McClenaghan said he and Heller are not paid until the adoption is finalized, and while he acknowledged two complaints had been filed against their agency, the state found Main Street to be compliant with state licensing requirements. The license was renewed for 2008-09, according to the Pennsylvania Department of Public Welfare.

Heller noted that Main Street completed 49 Guatemalan adoptions between May 2007 and this November. And that may help the agency in court.

"These are very difficult cases because you have to allege a pattern of racketeering," said Wayne State University law professor Peter Henning, an expert on the federal Racketeer Influence and Corrupt Organization Act. "The extent that the agency has been successful in adoption will make it difficult."
Resolution can take years

Fixel is trying civil suits against other agencies under federal racketeering laws, including Waiting Angels Adoption Service in Macomb Township. In 2007, Waiting Angels owners were accused by the state Attorney General's Office of bilking clients for adoptions that never materialized. The two owners pleaded no contest to conducting a criminal enterprise and tax fraud in February and were sentenced on a lesser tax fraud charge.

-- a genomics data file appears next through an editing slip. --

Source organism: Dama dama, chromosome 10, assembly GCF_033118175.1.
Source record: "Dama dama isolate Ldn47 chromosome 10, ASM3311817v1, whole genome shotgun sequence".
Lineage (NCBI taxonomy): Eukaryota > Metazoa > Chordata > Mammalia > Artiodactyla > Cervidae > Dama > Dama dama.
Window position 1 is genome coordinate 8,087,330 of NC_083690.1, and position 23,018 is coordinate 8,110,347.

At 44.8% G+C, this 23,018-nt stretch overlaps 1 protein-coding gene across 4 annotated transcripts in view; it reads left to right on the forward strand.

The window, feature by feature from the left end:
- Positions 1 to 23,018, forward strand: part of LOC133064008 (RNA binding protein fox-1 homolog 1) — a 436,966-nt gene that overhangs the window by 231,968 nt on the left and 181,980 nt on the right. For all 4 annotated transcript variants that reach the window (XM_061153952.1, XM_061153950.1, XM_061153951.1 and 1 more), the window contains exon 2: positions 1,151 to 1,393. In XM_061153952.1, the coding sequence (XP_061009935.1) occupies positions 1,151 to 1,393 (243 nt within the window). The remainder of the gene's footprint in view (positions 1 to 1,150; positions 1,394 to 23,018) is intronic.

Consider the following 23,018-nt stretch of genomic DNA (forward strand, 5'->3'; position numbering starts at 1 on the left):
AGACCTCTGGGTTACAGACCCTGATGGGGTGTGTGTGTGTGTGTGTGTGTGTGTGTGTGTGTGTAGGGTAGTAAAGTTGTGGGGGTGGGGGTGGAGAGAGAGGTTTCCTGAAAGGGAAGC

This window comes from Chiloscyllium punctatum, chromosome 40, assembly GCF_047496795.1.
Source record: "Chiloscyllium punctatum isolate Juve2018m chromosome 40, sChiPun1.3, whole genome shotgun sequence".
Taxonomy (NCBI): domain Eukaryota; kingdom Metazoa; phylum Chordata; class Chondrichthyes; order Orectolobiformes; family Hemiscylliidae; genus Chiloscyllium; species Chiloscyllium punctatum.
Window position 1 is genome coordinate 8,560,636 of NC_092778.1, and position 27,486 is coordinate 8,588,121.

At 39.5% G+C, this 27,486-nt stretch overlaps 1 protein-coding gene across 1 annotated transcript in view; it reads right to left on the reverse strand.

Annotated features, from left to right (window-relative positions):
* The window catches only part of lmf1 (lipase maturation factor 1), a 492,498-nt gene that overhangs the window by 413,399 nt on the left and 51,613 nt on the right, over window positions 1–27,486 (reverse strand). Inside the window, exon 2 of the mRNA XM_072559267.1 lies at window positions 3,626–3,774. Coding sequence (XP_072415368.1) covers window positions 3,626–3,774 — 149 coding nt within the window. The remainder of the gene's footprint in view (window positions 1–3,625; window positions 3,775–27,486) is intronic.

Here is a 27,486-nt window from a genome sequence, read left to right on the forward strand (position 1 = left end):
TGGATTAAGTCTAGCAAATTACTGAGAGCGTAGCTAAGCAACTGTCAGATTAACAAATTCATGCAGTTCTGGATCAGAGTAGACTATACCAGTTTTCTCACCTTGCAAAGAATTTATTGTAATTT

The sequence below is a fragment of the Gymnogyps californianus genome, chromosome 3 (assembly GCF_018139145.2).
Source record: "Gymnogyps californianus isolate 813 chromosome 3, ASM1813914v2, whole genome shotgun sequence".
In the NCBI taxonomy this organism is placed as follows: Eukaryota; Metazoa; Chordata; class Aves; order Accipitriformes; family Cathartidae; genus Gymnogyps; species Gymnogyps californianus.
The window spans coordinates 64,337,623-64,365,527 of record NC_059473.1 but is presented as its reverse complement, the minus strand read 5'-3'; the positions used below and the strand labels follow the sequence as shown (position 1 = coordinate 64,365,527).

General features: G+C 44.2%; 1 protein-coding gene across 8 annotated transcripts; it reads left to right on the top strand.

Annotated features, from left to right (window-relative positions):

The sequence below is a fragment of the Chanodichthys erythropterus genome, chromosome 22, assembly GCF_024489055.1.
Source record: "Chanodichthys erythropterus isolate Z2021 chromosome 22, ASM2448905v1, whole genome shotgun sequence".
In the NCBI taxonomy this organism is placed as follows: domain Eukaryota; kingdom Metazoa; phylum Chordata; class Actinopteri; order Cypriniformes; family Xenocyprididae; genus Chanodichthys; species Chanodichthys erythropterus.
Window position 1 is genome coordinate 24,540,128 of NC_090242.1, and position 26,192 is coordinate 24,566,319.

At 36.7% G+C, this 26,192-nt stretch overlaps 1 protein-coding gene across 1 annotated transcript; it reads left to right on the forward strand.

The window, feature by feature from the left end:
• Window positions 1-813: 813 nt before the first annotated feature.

The civil trial against Waiting Angels is scheduled to start in 2010. The lead plaintiffs, Amanda and Reece Heinrich of Holt, abandoned their international adoption in favor of twins from Detroit.

Fixel said the lawsuits are uncommon because families don't want to jeopardize pending adoptions. The trials take years to come up, and payback -- if plaintiffs win -- can take even longer. Buffington and McCoy still have no child, and the Main Street trial is set for 2010.

For years, U.S. parents flocked to Guatemala to adopt. The children were relatively healthy, and adoptions were completed in months, rather than the years they took elsewhere, said Kathleen Nelson, director of Hands Across the Water, an agency in Ann Arbor. But a baby-trafficking scandal and the country's refusal to adopt subsequent international laws forced her and other agency directors to drop the nation.

Many adoption attempts, however, end well. Cliff and Renee Alcantara of Livonia adopted from Guatemala through Hands Across the Water. Their child, Angelina, came to Michigan on Jan. 28. It took two years and $35,000, Cliff Alcantara said.

The night before they left for Guatemala to bring her home, a network news special aired on corrupt facilitators, one of whom they saw in their hotel the next night.

"It's difficult at times, but understandable," he added. "Until you actually have the child at home, nothing is sure."

Contact MEGHA SATYANARAYANA at 313-223-4544 or megha@freepress.com.

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International business

Aren't there international laws (standards of business) that apply to international adoption?  Or is this "lack of interest" the very reason we have children being stolen and sold through orphanages?

international standards